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Case Study: Pepa Stationery

Pepa Stationery owner Ami Muir is helping to put a little good back into the world.

Pepa Stationery owner Ami Muir is helping to put a little good back into the world.

“We’ve all got a responsibility to do that,” she says.

“It makes such a difference, rather than just go through the chores of everyday life. When you are doing the good things, it feels so much better.”

At Pepa Stationery, kindness starts behind the scenes.

“Your people are your business. You might be running things behind the scenes but people are always going to remember the service they had. Any business that is service focussed - people are going to remember that aspect of it,” says Muir.

“If your staff are not happy, then you don’t really have a business.”

Staff are able to talk to Muir about absolutely everything - ideas and concerns.

“We have a very open dialogue.”

Muir knows that when her small team are in a good place, it flows out onto the shop floor.

“It’s really important that they are happy because it is a place I want other people to feel happy in as well.

Muir opened the store in October 2017.

When it comes to health and wellbeing best-practise, the business woman doesn’t pretend to have the answers.

“We’re just trying and that’s what everybody should be doing - just giving it a go,” she says.

“I don’t know what the right thing to be doing is but I am just doing what feels good and that’s a nice way to run a business. It’s something that everybody can do - do what feels right.”

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The small team at Pepa is soon to grow by one, and from there Muir will look to bring in more social initiatives for her team.

Sick leave for both mental and physical illnesses has been written into each employee contract.

“And I’ve just talked to them about taking a day off if they need a day off. I brought that up with them, because people take those days off anyway and when you’re not up to going to work, I just think it’s so much nicer and open if you can say to your employer

‘I don’t feel like coming to work because I’m not in the right space’.”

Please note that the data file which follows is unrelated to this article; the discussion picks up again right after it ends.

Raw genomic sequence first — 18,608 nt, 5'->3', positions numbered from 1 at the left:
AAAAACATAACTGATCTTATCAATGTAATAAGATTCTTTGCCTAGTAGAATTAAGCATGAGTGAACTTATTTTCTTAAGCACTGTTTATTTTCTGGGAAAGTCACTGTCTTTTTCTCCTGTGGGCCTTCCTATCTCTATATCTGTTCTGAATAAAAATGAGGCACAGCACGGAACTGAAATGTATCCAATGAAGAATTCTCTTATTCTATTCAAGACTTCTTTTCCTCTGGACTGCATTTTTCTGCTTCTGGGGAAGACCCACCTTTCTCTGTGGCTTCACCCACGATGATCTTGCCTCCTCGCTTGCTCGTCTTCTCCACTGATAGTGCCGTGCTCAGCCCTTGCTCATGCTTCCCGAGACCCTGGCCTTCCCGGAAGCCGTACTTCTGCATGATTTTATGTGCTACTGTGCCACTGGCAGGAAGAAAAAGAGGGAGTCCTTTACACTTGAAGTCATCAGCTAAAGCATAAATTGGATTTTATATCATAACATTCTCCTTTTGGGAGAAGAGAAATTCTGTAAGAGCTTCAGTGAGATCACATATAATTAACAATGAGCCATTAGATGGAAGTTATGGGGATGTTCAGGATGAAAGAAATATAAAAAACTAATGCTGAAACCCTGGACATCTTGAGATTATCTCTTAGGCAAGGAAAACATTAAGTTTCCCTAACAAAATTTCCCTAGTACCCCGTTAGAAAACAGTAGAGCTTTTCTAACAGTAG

“We should all be encouraged to do that. Because when you don’t want to go in, you’re going to be no good facing people all day.”

“We try to approach every decision with kindness.”

Muir says starting a business from scratch has allowed her to cement a positive culture from the get go.

“It was quite easy to say ‘this is who we are and this is how we act. Then it’s about making sure ‘who we are and how we act’ is the same for our customers, as it is to our employees.”

Meanwhile, in the shop, customers can “feel good” by writing a letter to a stranger.

“I just thought it was a really nice way to give something back to the environment. Otherwise, I think all those good vibes end up staying in the shop.”

“More than give something to the recipient, the letters really help everyone that take part.”

“I really see it. When people hand the letter over, I see the change. They’ve just done something nice and you don’t get opportunities to do something like that very often.”

“There should be more of that. People are willing. You just have to give them the opportunity to do it.”

For Muir, who juggles the running of two businesses around being a Mum, life is hectic.

She looks after her own health and wellbeing by walking her dog and doing an American project called Morning Pages.

It is an initiative - popular overseas - which has her fill three pages with writing at the start of her day.

“It turns out that what comes out, are the things that are bothering you without you knowing they’re bothering you.”

“After that, I feel much more ready for the day,” says Muir.

Muir acknowledges she struggles to switch off in the evenings, but she has also found peace in coming to terms with that.

“I’m an active relaxer.”

“I know that’s who I am and I don’t try to fight that.”